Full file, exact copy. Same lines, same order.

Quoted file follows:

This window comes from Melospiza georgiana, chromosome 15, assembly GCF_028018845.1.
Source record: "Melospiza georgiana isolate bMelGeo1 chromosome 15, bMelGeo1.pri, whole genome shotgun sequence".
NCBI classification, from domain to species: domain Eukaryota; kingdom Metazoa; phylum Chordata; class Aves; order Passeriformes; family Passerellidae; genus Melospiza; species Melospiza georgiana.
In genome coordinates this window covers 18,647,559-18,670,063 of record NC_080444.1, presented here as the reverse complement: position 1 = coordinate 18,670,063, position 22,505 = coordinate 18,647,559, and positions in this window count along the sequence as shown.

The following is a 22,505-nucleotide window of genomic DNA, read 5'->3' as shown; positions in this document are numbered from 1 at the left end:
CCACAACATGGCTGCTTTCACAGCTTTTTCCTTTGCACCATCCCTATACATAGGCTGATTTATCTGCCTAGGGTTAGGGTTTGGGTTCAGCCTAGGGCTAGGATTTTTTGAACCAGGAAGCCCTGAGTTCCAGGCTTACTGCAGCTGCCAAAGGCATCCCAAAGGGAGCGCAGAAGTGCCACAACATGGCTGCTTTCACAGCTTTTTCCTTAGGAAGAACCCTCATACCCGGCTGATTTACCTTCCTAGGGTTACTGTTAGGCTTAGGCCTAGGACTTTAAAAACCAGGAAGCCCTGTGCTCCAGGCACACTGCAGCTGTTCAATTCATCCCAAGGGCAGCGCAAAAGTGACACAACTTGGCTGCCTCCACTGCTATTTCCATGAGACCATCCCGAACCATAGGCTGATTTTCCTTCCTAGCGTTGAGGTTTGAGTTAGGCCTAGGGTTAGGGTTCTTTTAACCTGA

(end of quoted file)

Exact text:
This window comes from Melospiza georgiana, chromosome 15, assembly GCF_028018845.1.
Source record: "Melospiza georgiana isolate bMelGeo1 chromosome 15, bMelGeo1.pri, whole genome shotgun sequence".
NCBI classification, from domain to species: domain Eukaryota; kingdom Metazoa; phylum Chordata; class Aves; order Passeriformes; family Passerellidae; genus Melospiza; species Melospiza georgiana.
In genome coordinates this window covers 18,647,559-18,670,063 of record NC_080444.1, presented here as the reverse complement: position 1 = coordinate 18,670,063, position 22,505 = coordinate 18,647,559, and positions in this window count along the sequence as shown.

The following is a 22,505-nucleotide window of genomic DNA, read 5'->3' as shown; positions in this document are numbered from 1 at the left end:
CCACAACATGGCTGCTTTCACAGCTTTTTCCTTTGCACCATCCCTATACATAGGCTGATTTATCTGCCTAGGGTTAGGGTTTGGGTTCAGCCTAGGGCTAGGATTTTTTGAACCAGGAAGCCCTGAGTTCCAGGCTTACTGCAGCTGCCAAAGGCATCCCAAAGGGAGCGCAGAAGTGCCACAACATGGCTGCTTTCACAGCTTTTTCCTTAGGAAGAACCCTCATACCCGGCTGATTTACCTTCCTAGGGTTACTGTTAGGCTTAGGCCTAGGACTTTAAAAACCAGGAAGCCCTGTGCTCCAGGCACACTGCAGCTGTTCAATTCATCCCAAGGGCAGCGCAAAAGTGACACAACTTGGCTGCCTCCACTGCTATTTCCATGAGACCATCCCGAACCATAGGCTGATTTTCCTTCCTAGCGTTGAGGTTTGAGTTAGGCCTAGGGTTAGGGTTCTTTTAACCTGA